L. VeGas (580015) | more than 7 years ago | (#18295698)

Appetizers. Cartoon characters. And now, electronics!

Re:Is there anything they can't do? (1)

muhadeeb (1062676) | more than 7 years ago | (#18296934)

Beware of Shellfish Unions affliated with the AFL-CIO

diatoms (2, Informative)

mastershake_phd (1050150) | more than 7 years ago | (#18295706)

Diatoms, is there anything they cant do? http://en.wikipedia.org/wiki/Diatomaceous_earth [wikipedia.org]

Oh please oh please oh please (4, Funny)

mgabrys_sf (951552) | more than 7 years ago | (#18295852)

Please use sea monkeys. The marketing potential is enormous!

Re:Oh please oh please oh please (1)

WindowsIsForArseWipe (990338) | more than 7 years ago | (#18296006)

wtf did you have to bring web browsers into this for?

lasers (3, Funny)

owlnation (858981) | more than 7 years ago | (#18295952)

laser beams, gimme fricking laser beams on them...

used to filter beer (2, Informative)

daniel23 (605413) | more than 7 years ago | (#18295998)

I stumbled over some industrial use of diatom earth quite some time ago, things like adding the stuff to color mixtures to give it the right viscosity. But the best is: it's used to filter the yeast out of beer. All those surreal 3d structures of the diatom skeleton (and TFA pictured an extremly boring one, they have thorns and what not) help to catch the yeast cells when thrown into a tank of mature beer, the diatom earth ("sand") slowly sinks to the bottom and takes most of the yeast cells with it.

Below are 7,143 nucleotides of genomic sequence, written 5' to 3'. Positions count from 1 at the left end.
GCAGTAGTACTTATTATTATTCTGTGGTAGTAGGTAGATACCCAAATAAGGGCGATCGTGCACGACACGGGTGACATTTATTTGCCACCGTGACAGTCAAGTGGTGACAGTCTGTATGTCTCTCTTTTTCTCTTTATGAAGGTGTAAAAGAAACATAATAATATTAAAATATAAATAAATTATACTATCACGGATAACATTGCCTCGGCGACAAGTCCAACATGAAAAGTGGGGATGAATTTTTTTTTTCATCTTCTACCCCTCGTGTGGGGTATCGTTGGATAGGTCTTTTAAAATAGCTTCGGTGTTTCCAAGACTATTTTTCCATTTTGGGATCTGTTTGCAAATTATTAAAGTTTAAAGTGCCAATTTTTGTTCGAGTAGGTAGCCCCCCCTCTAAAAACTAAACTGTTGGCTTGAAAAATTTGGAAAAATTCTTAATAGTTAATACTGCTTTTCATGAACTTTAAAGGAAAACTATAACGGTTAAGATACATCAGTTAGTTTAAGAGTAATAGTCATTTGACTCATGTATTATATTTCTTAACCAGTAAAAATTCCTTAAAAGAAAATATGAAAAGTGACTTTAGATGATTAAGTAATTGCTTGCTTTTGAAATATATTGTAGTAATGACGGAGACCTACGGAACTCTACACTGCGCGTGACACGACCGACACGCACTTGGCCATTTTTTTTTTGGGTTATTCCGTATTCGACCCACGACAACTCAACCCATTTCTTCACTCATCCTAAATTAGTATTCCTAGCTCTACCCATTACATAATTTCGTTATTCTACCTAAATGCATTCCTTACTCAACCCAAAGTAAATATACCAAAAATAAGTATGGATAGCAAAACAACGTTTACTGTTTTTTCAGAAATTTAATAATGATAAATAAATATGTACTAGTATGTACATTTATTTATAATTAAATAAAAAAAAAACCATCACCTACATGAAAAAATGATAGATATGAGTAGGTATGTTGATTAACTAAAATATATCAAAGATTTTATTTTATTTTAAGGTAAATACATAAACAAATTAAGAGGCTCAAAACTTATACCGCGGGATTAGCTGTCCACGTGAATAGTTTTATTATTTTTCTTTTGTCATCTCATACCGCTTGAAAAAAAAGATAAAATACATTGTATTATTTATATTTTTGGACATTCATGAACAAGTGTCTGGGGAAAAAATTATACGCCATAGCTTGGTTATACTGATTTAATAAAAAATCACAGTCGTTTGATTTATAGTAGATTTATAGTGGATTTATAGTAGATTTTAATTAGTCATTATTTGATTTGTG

The beer is pumped off and put into bottles afterwards and the remaining goo goes to the waste or recycling. Which has to happen soon, if they wait to long (or in summer), the yeast sort of explodes running over the container it was put in and is hard to remove...

Sea Creatures? (1)

Nutty_Irishman (729030) | more than 7 years ago | (#18296040)

We all know this is just a company ploy forcing us to upgrade our fresh water cooled systems to sea creature tolerant salt water cooled systems!

Re:Sea Creatures? (1)

Dunbal (464142) | more than 7 years ago | (#18296064)

upgrade our fresh water cooled systems to sea creature tolerant salt water cooled systems!

      I don't know many multi-celled sea creatures tolerant of 80 degree (C) sea-water. But then again, I run AMD... and I love clam chowder!!! 3. Profit???

Liar (0)

Anonymous Coward | more than 7 years ago | (#18296104)

Any true lover of Clam Chowder would know its true name: Clam Chowda'

I love it too.

Die, sea creatures, die! (0, Flamebait)

c0d3h4x0r (604141) | more than 7 years ago | (#18296058)

Excellent! Another natural resource AND lifeform that we can pillage and destroy! And just when we were starting to lose hope and get bored.